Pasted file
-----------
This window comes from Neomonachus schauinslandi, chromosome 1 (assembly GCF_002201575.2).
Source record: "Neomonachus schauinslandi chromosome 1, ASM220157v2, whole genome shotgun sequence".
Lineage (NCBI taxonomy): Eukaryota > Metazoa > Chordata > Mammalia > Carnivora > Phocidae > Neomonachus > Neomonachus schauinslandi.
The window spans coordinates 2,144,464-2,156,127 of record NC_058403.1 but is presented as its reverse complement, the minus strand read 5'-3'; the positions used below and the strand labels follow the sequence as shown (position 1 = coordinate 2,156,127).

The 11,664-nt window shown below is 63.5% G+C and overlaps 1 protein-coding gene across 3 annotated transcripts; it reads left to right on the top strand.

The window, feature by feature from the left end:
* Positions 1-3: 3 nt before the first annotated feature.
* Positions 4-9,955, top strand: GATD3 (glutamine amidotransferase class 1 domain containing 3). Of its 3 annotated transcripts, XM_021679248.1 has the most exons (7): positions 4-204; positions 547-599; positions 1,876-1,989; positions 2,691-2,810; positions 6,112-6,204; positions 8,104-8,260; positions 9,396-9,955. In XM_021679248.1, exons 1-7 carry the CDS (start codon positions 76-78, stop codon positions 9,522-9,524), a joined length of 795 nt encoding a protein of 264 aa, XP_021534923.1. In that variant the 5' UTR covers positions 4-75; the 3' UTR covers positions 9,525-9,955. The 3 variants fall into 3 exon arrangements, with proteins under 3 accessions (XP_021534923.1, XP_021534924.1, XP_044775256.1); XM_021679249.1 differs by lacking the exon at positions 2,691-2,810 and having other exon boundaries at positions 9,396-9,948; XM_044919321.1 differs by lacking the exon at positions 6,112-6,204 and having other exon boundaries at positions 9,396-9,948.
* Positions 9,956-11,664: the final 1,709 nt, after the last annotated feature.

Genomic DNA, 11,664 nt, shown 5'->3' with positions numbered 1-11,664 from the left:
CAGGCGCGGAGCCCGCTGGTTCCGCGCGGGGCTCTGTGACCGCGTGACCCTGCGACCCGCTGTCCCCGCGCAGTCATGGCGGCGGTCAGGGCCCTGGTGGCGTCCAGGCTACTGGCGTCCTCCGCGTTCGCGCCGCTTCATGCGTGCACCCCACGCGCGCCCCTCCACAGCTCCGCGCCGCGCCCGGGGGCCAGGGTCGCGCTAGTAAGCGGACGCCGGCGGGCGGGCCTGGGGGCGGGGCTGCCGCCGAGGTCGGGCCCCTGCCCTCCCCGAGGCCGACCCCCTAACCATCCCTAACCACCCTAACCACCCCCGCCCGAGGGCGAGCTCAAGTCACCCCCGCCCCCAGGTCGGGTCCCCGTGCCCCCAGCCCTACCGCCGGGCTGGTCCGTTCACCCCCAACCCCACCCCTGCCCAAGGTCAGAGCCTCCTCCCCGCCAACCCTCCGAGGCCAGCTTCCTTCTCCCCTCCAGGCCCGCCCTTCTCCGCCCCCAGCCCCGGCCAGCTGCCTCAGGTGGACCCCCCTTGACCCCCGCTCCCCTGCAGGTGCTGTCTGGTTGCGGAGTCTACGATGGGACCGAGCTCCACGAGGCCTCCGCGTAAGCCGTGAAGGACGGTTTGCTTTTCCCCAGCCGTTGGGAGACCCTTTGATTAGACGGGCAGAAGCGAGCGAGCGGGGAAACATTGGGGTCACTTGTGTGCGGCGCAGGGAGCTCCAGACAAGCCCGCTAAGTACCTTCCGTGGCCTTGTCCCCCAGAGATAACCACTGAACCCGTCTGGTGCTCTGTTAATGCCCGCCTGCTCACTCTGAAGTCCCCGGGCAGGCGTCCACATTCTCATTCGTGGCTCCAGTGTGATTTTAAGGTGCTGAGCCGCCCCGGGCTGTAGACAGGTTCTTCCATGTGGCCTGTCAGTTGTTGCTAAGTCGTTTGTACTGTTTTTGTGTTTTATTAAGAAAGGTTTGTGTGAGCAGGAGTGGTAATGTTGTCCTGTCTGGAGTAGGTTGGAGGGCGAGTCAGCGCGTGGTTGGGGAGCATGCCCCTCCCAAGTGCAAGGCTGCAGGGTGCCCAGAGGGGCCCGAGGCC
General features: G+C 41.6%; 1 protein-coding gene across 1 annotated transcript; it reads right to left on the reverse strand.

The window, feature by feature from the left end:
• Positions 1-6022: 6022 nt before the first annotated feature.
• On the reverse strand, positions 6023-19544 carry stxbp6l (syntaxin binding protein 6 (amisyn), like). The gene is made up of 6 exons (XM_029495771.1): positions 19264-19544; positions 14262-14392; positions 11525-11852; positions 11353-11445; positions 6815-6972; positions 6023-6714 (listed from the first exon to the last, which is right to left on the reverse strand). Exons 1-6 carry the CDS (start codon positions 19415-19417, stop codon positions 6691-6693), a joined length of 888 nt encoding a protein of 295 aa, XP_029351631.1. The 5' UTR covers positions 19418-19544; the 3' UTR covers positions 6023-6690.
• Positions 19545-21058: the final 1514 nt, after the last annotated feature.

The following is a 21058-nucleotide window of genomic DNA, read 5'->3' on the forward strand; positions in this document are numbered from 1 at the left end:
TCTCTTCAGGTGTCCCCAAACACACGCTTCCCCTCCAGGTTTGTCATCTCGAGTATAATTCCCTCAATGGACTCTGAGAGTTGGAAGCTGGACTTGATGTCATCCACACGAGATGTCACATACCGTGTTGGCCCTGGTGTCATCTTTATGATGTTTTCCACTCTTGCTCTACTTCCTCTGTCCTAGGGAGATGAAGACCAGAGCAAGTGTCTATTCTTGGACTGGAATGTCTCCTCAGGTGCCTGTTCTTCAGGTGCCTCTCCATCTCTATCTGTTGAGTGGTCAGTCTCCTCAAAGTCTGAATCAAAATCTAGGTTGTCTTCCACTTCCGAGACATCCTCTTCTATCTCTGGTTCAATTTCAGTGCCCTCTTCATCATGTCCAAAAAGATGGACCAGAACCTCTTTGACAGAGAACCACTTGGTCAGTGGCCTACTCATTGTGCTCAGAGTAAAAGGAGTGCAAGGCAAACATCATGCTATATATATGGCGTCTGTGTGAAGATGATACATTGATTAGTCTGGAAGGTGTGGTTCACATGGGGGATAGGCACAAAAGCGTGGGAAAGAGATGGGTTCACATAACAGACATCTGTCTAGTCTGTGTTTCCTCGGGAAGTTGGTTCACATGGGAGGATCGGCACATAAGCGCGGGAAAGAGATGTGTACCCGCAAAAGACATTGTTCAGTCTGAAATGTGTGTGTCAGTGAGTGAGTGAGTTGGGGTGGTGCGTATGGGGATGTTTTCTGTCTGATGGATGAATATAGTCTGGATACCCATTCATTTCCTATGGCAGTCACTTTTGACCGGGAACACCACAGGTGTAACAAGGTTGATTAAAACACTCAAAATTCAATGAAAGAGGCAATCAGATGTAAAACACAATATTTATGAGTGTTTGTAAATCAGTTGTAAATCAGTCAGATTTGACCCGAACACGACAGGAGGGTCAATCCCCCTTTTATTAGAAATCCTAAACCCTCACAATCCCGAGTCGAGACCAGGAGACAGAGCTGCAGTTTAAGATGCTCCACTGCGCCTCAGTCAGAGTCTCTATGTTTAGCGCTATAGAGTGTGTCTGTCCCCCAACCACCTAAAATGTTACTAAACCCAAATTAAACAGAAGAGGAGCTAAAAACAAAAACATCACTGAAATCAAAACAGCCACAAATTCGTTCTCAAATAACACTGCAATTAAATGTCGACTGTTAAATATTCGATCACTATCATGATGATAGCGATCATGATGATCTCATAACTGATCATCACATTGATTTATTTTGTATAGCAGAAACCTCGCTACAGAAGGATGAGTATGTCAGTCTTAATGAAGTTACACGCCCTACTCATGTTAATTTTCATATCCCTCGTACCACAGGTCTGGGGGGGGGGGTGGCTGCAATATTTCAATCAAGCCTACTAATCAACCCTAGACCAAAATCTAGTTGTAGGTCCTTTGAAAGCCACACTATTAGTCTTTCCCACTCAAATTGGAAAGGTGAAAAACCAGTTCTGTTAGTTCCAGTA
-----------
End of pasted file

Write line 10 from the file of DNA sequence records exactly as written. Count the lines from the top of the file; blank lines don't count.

Genomic DNA, 11,664 nt, shown 5'->3' with positions numbered 1-11,664 from the left: